Anna Rita Migliaccio, PhD, Professor of Medicine, Hematology and Medical Oncology and member of The Tisch Cancer Institute of Mount Sinai School of Medicine, has been awarded a Research Project (R01) grant from the National Institutes of Health (NIH) for her research project “The human glucocorticoid receptor and normal and pathological terminal Erythroid.”
This project, which has received funding for a four-year period, will study the pathobiology of erythropoietin (EPO) resistant anemias, such as Diamond Blackfan Anemia (DBA), and will seek to identify alternative erythroid stimulating agents for their treatments.
Diamond Blackfan Anemia is a congenic form of erythropoietin (EPO) resistant erythroid aplasia often associated with mutations that result in ribosome insufficiency.
Although approximately half of DBA patients have a clinical response to dexamethasone – a steroid drug in the glucocorticoid class that acts on the glucocorticoid receptor (GR) – the reason why only 40-50% of patients respond to these steroids is still unknown.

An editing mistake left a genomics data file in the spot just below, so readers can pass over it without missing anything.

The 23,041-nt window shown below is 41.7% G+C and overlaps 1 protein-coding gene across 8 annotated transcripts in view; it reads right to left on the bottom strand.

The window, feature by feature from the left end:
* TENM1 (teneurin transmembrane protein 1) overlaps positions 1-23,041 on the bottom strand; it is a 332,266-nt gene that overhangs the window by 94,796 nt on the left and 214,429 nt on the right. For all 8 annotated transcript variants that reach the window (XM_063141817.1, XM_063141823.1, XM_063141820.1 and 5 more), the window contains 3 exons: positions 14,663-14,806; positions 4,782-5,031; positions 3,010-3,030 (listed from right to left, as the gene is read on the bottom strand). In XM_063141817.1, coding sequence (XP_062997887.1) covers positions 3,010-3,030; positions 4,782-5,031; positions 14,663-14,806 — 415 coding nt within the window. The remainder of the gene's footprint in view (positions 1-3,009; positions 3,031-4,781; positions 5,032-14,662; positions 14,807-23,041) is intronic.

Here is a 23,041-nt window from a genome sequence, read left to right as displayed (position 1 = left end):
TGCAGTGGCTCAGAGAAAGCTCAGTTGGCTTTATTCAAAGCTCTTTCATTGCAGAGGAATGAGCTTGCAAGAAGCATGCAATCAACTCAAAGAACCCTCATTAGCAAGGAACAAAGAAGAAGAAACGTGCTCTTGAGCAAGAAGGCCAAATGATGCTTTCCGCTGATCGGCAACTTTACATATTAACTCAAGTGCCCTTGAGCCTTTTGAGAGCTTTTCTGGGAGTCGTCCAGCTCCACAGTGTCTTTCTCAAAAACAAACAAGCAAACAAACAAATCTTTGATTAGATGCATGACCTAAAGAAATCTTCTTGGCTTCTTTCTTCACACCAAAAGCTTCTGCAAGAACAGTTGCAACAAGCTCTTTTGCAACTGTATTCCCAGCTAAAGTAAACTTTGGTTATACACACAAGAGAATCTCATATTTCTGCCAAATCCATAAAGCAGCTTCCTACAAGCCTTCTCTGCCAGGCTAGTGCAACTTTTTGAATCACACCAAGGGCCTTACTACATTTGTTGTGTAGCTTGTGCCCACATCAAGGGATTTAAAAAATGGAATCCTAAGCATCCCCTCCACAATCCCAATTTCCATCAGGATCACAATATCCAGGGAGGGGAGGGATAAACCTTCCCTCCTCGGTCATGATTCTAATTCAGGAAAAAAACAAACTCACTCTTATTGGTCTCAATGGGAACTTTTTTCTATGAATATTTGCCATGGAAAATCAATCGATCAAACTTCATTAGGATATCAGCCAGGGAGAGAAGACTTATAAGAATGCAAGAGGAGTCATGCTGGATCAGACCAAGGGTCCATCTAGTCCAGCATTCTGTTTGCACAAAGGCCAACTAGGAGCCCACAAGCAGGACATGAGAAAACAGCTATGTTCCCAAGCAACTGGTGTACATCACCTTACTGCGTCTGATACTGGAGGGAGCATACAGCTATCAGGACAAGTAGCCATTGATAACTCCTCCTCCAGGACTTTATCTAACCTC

Clinicians have established important correlations between GR haplotype and variability in patients’ glucocorticoid resistance. Additional studies have revealed that a GR polymorphism may affect the biological consequences of GR activation in the terminal erythroblast (EB) maturation. These studies reflect a paradigm shift in understanding dexamethasone responsiveness in DBA patients.
Dr. Migliaccio’s newest study will characterize the biological activity of different GR isoforms in terminal erythroid maturation; identify the microenvironmental and genetic factors that regulate expression of these GR isoforms during terminal erythroid maturation; and investigate the role exerted by individual GR isoforms in rescuing terminal erythroid maturation in DBA patients. The study, by improving understanding of the biology in GR in normal and DBA erythropoiesis, will hopefully identify more potent ways to improve the treatment of DBA patients and possibly other erythropoietin-resistant anemia.
“I am very excited about this research project,” says Dr. Migliaccio. “As a relative newcomer to the study of Diamond Blackfan Anemia, I owe a great debt to other researchers in the field, such as Jeffrey Michael Lipton, MD, PhD, andAdrianna Vlachos,MDwho have paved the way for my research by creating registries of patients with DBA.” She adds, “I hope to collaborate with other scientists who are researching DBA to discover new and improved treatments for this disease.”